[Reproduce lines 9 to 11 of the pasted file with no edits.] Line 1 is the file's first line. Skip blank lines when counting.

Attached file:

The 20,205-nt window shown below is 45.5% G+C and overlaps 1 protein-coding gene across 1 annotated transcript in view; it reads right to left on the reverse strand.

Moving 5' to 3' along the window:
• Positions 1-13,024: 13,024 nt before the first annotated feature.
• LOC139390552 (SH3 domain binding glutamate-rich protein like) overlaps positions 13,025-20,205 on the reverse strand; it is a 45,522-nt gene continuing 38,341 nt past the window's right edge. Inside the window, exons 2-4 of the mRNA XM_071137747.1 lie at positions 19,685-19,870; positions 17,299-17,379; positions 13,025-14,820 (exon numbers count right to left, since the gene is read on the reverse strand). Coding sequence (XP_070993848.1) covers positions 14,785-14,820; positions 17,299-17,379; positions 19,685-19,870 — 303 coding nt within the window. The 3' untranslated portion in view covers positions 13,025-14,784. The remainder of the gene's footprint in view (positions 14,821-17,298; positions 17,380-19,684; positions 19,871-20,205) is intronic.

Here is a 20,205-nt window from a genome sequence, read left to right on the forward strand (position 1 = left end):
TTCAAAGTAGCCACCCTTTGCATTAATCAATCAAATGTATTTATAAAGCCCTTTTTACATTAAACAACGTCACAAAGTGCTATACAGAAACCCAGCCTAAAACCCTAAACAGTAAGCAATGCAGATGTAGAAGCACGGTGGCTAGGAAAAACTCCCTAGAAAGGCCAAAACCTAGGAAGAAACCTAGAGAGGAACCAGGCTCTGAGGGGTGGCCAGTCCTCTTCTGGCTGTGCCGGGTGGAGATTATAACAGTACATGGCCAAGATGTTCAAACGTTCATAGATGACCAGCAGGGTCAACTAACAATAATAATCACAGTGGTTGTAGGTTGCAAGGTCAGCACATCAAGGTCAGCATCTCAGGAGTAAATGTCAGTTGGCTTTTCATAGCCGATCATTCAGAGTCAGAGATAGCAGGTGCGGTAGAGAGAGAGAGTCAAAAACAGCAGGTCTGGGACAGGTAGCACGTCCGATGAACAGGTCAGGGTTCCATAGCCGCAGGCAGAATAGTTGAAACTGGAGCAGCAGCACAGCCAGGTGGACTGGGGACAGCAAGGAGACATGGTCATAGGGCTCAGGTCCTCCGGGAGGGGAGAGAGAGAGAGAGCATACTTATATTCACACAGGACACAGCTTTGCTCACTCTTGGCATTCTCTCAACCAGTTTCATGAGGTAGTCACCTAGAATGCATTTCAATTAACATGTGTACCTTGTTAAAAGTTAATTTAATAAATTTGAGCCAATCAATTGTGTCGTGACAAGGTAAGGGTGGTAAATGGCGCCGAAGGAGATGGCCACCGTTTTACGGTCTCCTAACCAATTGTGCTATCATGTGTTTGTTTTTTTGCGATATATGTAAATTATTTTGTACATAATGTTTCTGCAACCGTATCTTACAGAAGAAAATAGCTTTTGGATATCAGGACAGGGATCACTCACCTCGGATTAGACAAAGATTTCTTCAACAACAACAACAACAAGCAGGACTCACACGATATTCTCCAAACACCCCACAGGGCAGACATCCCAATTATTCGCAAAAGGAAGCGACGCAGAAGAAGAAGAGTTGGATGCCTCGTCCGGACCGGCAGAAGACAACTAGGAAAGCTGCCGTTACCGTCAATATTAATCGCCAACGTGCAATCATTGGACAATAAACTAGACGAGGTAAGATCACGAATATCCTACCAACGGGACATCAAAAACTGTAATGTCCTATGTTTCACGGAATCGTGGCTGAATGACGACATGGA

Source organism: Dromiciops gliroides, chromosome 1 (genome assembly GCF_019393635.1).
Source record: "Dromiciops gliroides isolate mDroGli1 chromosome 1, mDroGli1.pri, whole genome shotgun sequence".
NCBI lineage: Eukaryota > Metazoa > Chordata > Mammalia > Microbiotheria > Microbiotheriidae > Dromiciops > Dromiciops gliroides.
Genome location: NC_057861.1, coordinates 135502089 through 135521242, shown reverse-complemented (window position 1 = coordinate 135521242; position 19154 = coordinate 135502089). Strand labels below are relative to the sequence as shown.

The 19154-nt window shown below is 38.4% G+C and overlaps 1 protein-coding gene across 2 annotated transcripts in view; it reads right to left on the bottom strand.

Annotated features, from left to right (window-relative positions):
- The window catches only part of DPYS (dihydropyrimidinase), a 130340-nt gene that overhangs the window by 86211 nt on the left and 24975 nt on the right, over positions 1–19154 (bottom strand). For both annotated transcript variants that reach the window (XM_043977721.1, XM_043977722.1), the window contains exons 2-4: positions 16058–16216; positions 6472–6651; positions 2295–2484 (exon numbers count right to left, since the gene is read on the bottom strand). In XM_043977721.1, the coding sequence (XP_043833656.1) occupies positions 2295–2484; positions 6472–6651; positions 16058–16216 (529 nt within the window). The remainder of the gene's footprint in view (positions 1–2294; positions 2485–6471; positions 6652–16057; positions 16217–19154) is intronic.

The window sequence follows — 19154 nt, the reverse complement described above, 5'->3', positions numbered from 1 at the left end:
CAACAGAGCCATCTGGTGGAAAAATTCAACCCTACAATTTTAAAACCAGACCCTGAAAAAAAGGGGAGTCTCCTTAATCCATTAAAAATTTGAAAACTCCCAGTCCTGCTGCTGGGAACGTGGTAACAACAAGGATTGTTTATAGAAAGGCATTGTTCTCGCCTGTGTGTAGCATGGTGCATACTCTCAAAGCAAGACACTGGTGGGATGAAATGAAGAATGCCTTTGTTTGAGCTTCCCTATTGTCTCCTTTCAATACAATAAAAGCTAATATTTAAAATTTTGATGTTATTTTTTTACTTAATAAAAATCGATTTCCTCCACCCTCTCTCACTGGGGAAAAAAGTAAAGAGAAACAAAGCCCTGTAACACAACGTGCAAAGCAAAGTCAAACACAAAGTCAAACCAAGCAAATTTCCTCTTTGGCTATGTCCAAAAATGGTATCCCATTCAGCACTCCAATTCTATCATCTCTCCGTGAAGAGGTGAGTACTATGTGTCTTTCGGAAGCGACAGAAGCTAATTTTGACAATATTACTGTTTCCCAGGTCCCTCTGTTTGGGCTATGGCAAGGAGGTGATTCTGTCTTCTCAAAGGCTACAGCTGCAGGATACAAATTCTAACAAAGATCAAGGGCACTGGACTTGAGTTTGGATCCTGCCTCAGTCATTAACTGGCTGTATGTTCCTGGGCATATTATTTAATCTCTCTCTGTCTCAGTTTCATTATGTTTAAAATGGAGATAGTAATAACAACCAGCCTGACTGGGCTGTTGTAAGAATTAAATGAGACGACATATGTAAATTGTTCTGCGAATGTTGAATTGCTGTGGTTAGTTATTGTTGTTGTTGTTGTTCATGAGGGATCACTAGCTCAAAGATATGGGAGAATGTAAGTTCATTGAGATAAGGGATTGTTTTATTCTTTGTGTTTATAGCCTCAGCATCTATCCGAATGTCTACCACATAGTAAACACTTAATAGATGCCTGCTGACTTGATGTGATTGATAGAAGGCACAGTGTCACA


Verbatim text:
NCBI lineage: Eukaryota > Metazoa > Chordata > Mammalia > Microbiotheria > Microbiotheriidae > Dromiciops > Dromiciops gliroides.
Genome location: NC_057861.1, coordinates 135502089 through 135521242, shown reverse-complemented (window position 1 = coordinate 135521242; position 19154 = coordinate 135502089). Strand labels below are relative to the sequence as shown.

The 19154-nt window shown below is 38.4% G+C and overlaps 1 protein-coding gene across 2 annotated transcripts in view; it reads right to left on the bottom strand.